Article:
Realistically, the first version of the standard will not entirely achieve this goal, but users will still enjoy a higher level of portability than has traditionally been possible. As BPEL is still in its infancy and not yet a standard, the OASIS technical committee continues to work through issues and the specification continues to change significantly. In late 2005 we expect to see a solid working version of this standard, which we anticipate will bring much-needed portability and standardisation to the world of business process logic.

While there have been previous attempts at creating a standardised business process definition language, BPEL has attracted an unprecedented level of interest and is the first to gain critical mass among software vendors. For those interested in SOA trends, Web services and BPM, this budding standard is definitely one to keep a watchful eye on.

How does BPEL work?

BPEL enables customers to protect their investments by allowing them to move their process definitions between a variety of authoring tools and execution platforms regardless of the underlying technology

BPEL utilises an XML syntax from which a process diagram can be rendered, enabling developers to build their processes largely by using visual drag-and-drop tools. BPEL processes can automate both simple and complex interactions between multiple SOAP-based Web services using XML documents and types, and can also represent sophisticated logic such as long-running transactions with compensation, parallel execution, and both synchronous and asynchronous interactions.

Does BPEL have any problems or drawbacks as of now?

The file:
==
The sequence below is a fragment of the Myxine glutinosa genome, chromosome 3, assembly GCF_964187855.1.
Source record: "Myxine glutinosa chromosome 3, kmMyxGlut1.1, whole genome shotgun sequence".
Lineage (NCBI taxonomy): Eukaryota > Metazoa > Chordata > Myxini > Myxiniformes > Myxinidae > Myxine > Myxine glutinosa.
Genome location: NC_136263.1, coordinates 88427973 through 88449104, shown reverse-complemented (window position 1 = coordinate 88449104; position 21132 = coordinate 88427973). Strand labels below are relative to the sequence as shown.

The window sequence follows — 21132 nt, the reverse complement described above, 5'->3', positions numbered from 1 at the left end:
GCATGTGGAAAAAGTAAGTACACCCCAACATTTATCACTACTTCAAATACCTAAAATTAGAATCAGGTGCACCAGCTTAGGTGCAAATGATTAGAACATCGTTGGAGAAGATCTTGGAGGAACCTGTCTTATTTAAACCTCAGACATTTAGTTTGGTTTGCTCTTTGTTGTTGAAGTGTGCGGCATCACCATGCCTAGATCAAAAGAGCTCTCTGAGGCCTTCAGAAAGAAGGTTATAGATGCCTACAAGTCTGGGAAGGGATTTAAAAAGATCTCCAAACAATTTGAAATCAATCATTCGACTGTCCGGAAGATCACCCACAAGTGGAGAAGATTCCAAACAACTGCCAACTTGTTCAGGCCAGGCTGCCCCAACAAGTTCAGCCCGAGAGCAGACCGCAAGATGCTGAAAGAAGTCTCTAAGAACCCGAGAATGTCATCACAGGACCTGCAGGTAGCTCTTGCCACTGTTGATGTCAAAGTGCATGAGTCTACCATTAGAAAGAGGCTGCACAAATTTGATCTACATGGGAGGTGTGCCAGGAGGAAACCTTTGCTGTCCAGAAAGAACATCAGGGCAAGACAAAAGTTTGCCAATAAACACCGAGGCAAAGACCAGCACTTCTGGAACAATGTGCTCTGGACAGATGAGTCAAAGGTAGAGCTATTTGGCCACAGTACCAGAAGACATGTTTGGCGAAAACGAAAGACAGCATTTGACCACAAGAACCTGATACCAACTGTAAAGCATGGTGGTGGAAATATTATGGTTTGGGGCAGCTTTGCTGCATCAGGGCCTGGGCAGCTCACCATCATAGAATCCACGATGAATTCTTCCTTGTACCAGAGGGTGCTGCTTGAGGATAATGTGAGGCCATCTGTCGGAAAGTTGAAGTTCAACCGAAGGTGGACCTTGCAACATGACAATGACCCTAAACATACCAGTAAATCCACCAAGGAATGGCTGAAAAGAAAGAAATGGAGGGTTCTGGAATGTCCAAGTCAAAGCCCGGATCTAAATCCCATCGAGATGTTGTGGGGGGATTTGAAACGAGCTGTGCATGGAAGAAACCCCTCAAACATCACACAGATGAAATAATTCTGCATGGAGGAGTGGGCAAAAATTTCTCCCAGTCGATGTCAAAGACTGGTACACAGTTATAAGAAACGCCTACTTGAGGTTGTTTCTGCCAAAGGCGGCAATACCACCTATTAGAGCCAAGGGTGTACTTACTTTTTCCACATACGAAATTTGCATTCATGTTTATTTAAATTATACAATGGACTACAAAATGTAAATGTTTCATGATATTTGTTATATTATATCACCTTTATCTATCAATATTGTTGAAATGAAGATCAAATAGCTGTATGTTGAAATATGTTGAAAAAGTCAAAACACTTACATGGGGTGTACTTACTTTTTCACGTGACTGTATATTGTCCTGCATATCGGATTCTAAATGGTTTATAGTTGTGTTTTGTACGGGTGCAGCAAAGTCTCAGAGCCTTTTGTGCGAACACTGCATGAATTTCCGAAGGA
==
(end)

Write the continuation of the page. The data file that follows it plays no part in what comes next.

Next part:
Since it is intended as an SOA standard for Web service orchestration, BPEL cannot directly interact with resources that do not offer a Web service interface (such as custom applications with proprietary APIs), nor can it represent fine-grained procedural logic or complex data manipulation. It is expected that BPEL will often be extended with other languages and paired with other technologies in order to solve these types of problems.

Although BPEL is clearly poised to become the dominant standard for orchestration of Web services, it does not address a number of significant issues faced today by organisations with heterogeneous IT environments. By design, BPEL only describes interactions between Web services. While nearly all systems or objects can be wrapped in Web service interfaces, this mechanism is itself a heavyweight abstraction that introduces overhead and complexity that may not always be necessary.

When communicating with local resources, lighter-weight interfaces such as Java APIs often provide a more direct approach. In addition, BPEL does not try to be a general-purpose programming language, but instead focusses on business process logic (‘programming in the large’). It is assumed that BPEL will be combined with other languages like Java which are used to implement business functions (‘programming in the small’).

So is any work being done to sort out these issues with BPEL?

It was with these issues in mind that BEA first authored and sponsored JSR 207, which is chartered with exploring and standardising the relationship between process languages like BPEL and the Java language and J2EE platform. As the next major step to defining this Java process standard, BEA and IBM have closely collaborated to create a new specification titled BPELJ.

This specification has also been submitted to the JSR 207 working group for consideration. Described in a joint white paper, BPELJ is a combination of BPEL with Java that allows these two programming languages to be used together to build complete business process applications. By enabling BPEL and Java to work together, BPELJ allows each language to do what it does best. Since BPELJ is implemented via extensions to the BPEL language, any BPEL process is also a valid, executable BPELJ process. By standardising these extensions, BEA and IBM are working to ensure that real world automated business processes will be truly portable and inter-operable across the J2EE platform.